Join the Sacramento Hoopers, Sac’s officially unofficial hula-hooping squad, every Sunday between 2 and 4 p.m. at McKinley Park in East Sacramento. This fun activity will have you working up a sweat in no time. Bring your hoop, some water and a few friends—or make some there. Hula-hooping is a perfect activity for people of all ages and genders. (C’mon, fellas, we know you’ve got moves!) (L.B.)

Activate your social life

Xoso Sport & Social League

What sounds better: going home after work, eating a microwaved meal and watching TV until you fall asleep on the couch, or playing dodgeball with some friends and hitting up Streets of London afterward to score cheap drinks and play more games? The choice is easy, and Xoso Sport & Social League knows it. Xoso offers indoor and outdoor weekly sports like dodgeball, kickball, bowling and volleyball, with drink specials right afterward at some of Sacramento’s best bars. This summer, form or join a team with a group of friends. Those of you who are extra outgoing can sign up individually and get assigned some new friends. (K.H.)

Make a public pool seem private

McKinley Park’s Clunie Pool

There’s a secret to navigating the world of public pools. If you go at the wrong hour, you’ll be swamped by minions of screaming water rug rats. Figure out the kids-free swim hours, and suddenly it’s like you’ve gained access to a great gym membership perk on the cheap. McKinley Park’s Clunie Pool, nestled in a sprawling park known for its gorgeous rose garden and serene lake, is particularly prime. The pool is open for recreational swims June 21 through September 4 and costs $1 a day per child and $2 per adult. Indulge in the adult-only lap swims (for those ages 16 and up) from 4 to 7 p.m. Tuesday through Friday, and 11 a.m. to 1 p.m. on weekends. Aquatic lessons are also available. If you’re already an accomplished swimmer, check out the park’s swim league. 601 Alhambra Boulevard, (R.L.)

Golf where you’re at

DIY disc golf

Playing sports with friends is a great way to spend a summer day, but what if you’re not looking to exhaust yourself by running up and down a grass field all afternoon? Try a fun yet meditative game of disc golf. Sacramento offers a handful of legitimate courses, like Albert Schweitzer Park in Carmichael and Shady Oaks Park in Orangevale, but you can always make your own. Just bring some discs to a park near you, pick a tree and see who can make it there first. Just be careful not to bean other park-goers. (J.C.)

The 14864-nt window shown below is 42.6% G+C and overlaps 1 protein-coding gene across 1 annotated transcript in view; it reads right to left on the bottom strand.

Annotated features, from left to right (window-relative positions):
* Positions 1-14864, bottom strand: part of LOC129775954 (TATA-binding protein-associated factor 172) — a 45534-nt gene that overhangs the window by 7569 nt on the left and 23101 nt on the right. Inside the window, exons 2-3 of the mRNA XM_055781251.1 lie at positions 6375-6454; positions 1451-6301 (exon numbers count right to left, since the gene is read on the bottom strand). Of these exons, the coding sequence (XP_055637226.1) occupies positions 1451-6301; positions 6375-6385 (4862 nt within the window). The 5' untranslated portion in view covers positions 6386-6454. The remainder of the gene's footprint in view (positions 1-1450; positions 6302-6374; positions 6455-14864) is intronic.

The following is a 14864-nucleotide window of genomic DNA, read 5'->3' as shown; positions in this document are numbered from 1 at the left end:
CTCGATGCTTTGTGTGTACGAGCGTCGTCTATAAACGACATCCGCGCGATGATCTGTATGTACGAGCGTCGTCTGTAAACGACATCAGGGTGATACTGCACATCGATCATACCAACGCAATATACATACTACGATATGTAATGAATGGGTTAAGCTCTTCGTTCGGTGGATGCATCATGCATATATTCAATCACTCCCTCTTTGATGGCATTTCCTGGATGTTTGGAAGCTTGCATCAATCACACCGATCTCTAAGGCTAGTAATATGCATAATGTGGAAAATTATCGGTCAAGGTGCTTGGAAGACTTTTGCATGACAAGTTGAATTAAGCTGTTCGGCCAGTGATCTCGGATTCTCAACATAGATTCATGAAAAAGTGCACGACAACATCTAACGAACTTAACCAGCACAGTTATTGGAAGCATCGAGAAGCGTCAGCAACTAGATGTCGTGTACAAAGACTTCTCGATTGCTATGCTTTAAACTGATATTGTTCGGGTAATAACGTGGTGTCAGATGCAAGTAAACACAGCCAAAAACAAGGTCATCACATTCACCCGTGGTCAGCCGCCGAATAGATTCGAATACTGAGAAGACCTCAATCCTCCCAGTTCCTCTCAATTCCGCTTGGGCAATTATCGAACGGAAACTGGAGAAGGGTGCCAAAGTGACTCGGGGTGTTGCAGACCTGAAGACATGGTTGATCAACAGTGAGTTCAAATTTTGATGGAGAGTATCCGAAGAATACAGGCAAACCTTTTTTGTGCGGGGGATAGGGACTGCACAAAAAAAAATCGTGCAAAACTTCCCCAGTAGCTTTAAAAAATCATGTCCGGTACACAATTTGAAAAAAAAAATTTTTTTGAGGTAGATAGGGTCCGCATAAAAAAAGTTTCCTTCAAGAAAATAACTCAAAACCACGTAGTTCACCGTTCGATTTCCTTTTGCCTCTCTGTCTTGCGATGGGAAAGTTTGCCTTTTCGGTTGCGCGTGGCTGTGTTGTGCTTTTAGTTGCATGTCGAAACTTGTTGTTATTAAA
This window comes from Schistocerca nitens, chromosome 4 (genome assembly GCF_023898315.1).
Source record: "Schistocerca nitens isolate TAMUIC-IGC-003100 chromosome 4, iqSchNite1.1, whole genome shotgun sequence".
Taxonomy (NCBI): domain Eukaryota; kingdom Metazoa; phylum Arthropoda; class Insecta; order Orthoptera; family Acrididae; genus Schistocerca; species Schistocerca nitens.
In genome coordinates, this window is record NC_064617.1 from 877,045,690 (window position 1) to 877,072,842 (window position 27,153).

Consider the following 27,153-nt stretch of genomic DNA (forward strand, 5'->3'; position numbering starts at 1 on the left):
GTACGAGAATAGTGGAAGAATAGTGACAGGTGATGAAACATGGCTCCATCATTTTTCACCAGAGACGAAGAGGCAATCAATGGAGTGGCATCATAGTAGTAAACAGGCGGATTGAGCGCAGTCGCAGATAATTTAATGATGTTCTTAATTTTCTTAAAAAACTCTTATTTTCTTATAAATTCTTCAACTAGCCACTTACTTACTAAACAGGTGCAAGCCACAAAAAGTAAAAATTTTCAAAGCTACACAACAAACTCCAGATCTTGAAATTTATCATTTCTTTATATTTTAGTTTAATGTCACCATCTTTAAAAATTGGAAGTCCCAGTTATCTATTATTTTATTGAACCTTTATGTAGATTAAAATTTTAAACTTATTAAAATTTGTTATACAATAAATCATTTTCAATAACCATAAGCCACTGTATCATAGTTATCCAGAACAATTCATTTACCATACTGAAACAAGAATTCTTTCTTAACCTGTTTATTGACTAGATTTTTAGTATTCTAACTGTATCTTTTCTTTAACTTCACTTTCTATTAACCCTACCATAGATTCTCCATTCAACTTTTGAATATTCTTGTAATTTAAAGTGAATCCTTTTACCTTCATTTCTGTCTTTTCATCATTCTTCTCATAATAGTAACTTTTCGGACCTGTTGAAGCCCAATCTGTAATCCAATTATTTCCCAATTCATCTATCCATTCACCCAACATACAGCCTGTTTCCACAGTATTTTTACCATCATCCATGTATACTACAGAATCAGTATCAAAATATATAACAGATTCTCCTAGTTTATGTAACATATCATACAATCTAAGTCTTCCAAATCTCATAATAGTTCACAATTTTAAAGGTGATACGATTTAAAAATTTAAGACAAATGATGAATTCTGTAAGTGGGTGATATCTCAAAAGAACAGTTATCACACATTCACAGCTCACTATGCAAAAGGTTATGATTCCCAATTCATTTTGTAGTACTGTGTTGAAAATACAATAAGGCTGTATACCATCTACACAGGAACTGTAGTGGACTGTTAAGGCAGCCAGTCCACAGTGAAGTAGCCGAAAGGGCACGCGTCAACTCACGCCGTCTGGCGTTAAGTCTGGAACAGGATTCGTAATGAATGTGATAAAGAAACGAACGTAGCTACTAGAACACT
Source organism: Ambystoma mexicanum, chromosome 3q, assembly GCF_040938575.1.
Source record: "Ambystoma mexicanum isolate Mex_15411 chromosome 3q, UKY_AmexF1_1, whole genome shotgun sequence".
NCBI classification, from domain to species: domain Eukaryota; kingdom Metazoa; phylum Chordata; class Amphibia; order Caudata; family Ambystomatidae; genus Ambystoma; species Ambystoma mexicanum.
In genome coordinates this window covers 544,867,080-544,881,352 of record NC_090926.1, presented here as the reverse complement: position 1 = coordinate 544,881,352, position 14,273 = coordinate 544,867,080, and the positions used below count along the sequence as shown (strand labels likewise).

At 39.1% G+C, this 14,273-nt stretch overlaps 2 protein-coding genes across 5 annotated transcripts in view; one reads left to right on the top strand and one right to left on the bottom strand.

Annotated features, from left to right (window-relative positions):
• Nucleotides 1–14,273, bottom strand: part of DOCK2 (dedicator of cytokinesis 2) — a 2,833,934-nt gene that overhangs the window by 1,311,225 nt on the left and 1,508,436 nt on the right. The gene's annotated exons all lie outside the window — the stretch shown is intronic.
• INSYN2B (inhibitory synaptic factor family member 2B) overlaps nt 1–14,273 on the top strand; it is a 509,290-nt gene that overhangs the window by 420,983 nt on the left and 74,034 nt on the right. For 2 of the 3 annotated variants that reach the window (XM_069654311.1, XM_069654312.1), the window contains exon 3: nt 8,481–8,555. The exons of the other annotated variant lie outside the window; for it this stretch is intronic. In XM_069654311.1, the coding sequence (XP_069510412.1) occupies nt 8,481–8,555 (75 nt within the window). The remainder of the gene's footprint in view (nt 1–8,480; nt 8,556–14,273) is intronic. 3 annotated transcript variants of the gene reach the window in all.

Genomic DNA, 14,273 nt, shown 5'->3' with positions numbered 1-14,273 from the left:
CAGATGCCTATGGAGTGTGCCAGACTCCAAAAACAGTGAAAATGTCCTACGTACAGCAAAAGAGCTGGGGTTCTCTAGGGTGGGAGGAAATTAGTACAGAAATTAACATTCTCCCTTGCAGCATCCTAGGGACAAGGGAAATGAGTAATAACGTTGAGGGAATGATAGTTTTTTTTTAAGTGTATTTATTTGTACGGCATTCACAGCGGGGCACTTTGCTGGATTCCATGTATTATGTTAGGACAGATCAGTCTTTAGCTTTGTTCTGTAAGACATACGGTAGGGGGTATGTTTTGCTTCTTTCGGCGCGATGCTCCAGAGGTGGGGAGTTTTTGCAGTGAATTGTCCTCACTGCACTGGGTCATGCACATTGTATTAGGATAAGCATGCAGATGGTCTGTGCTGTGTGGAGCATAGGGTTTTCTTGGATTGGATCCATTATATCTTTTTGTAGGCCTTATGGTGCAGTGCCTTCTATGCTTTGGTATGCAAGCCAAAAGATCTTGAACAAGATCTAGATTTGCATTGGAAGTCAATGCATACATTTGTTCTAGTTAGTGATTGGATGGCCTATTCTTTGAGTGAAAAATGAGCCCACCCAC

Granite Regional Park, formerly a series of rock quarries, is now home to vernal pools, cottonwood trees and, oh yeah, a bit of wildlife. Don’t forget: You can access this park via light rail.

Photo By jerome love

Hike on the RT

Granite Regional Park

Even if you’re light-rail-bound, it’s possible to access the great outdoors this summer. The Power Inn stop takes you to the edge of Granite Regional Park. Although it is surrounded by industrial development, rolling park trails make it possible to forget such things. Formerly rock quarries, Granite Regional Park is now home to tule marshes, wild mustard, butterflies, vernal pools and cottonwood trees. You may come across coyote or deer, but are just as likely to encounter dog walkers. The only fee is the cost of the ticket on the RT. 8200 Ramona Avenue, (H.B.)

Root for international tennis champions

Sacramento Capitals World TeamTennis

Co-founded by Billie Jean King in 1974, World TeamTennis allows fans to see favorite players up close without having to traipse over to Wimbledon, Melbourne or New York. There is music, raucous fans and untraditional scoring, but the professionals are out to play. “It’s really more like an NBA atmosphere than a traditional tennis match,” said Matt McEvoy, general manager of the Sacramento Capitals. The Capitals are Mardy Fish, Vania King, Mark Knowles, Yasmin Schnack, and Dusan Vemic, coached by Wayne Bryan. The Capitals play seven home matches at Capitals Stadium at Sunrise Mall, July 8-21. Fans can also see visiting marquee players Serena Williams, Martina Hingis and the Bryan brothers. Capital Stadium, 6055 Sunrise Mall; (916) 488-5000; (K.Y.)